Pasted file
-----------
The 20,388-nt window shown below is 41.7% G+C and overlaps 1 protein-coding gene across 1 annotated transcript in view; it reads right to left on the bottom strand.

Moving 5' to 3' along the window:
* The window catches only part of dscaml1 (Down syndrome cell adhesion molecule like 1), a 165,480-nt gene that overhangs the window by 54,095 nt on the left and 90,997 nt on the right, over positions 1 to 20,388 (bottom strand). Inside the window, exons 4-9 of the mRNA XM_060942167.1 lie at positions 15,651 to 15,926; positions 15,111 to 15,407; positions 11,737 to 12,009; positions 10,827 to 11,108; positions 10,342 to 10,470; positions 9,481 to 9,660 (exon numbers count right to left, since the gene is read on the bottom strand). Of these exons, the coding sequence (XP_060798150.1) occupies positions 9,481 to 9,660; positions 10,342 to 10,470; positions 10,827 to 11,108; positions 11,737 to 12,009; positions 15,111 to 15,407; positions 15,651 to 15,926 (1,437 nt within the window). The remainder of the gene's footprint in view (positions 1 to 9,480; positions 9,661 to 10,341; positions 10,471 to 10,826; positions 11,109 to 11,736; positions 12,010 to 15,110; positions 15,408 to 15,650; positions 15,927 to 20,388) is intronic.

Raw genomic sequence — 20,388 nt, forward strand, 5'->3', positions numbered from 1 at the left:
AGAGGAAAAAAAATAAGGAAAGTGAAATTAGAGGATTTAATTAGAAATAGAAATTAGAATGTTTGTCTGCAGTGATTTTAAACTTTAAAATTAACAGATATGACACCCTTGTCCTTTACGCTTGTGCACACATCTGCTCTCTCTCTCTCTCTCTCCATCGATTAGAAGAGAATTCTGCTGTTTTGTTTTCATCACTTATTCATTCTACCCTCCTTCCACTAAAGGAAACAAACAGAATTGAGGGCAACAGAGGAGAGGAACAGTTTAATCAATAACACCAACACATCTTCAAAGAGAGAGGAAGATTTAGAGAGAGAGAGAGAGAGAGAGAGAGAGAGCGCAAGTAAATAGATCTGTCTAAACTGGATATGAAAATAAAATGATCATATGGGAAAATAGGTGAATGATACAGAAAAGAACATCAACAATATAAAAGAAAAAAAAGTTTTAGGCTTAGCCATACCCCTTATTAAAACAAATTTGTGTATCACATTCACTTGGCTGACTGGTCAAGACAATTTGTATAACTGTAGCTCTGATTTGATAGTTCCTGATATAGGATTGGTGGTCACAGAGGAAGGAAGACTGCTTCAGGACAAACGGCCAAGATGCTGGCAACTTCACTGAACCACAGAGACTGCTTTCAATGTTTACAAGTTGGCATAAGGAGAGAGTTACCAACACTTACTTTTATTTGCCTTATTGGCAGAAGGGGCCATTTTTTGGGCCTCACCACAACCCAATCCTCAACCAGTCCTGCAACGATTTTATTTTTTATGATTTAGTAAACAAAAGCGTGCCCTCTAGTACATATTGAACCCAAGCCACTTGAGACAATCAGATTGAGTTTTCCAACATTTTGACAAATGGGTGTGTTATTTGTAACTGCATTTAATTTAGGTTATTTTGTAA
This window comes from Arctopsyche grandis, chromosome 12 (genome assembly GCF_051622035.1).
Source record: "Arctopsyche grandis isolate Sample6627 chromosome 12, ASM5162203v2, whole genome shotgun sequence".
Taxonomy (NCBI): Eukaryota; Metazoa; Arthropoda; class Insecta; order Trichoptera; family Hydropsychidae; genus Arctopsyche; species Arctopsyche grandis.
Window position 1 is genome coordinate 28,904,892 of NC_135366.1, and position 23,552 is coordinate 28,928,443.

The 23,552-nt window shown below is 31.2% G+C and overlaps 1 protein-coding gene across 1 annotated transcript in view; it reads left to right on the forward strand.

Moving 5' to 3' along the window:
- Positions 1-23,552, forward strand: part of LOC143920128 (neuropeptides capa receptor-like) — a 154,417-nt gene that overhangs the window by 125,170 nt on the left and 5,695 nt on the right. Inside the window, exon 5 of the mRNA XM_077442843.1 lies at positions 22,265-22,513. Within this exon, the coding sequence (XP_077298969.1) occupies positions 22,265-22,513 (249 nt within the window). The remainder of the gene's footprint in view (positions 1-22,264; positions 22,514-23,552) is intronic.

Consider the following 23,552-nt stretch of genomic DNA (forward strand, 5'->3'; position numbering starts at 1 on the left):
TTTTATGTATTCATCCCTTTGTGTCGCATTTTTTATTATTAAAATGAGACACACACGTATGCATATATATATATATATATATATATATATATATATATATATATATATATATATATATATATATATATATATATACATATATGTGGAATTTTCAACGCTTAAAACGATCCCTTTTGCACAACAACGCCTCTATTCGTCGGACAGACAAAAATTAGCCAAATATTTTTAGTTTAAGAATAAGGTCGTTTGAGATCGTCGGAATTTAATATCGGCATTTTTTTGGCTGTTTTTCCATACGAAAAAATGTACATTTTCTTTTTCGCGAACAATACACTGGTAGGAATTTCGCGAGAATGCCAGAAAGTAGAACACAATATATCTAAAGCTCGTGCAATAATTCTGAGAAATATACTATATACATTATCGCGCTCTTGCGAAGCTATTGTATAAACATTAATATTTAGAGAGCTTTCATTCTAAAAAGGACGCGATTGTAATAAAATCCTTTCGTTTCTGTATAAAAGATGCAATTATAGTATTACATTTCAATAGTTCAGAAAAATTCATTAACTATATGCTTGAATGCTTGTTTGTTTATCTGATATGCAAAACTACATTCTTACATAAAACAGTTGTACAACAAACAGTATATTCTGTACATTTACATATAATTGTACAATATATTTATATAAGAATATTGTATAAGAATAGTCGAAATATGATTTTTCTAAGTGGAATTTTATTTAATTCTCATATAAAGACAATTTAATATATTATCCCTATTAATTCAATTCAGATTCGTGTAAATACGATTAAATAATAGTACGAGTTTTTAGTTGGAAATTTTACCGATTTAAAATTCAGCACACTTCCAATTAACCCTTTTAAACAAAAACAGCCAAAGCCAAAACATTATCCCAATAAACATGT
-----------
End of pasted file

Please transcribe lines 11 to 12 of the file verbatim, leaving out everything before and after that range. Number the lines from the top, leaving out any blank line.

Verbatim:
Moving 5' to 3' along the window:
- Positions 1-23,552, forward strand: part of LOC143920128 (neuropeptides capa receptor-like) — a 154,417-nt gene that overhangs the window by 125,170 nt on the left and 5,695 nt on the right. Inside the window, exon 5 of the mRNA XM_077442843.1 lies at positions 22,265-22,513. Within this exon, the coding sequence (XP_077298969.1) occupies positions 22,265-22,513 (249 nt within the window). The remainder of the gene's footprint in view (positions 1-22,264; positions 22,514-23,552) is intronic.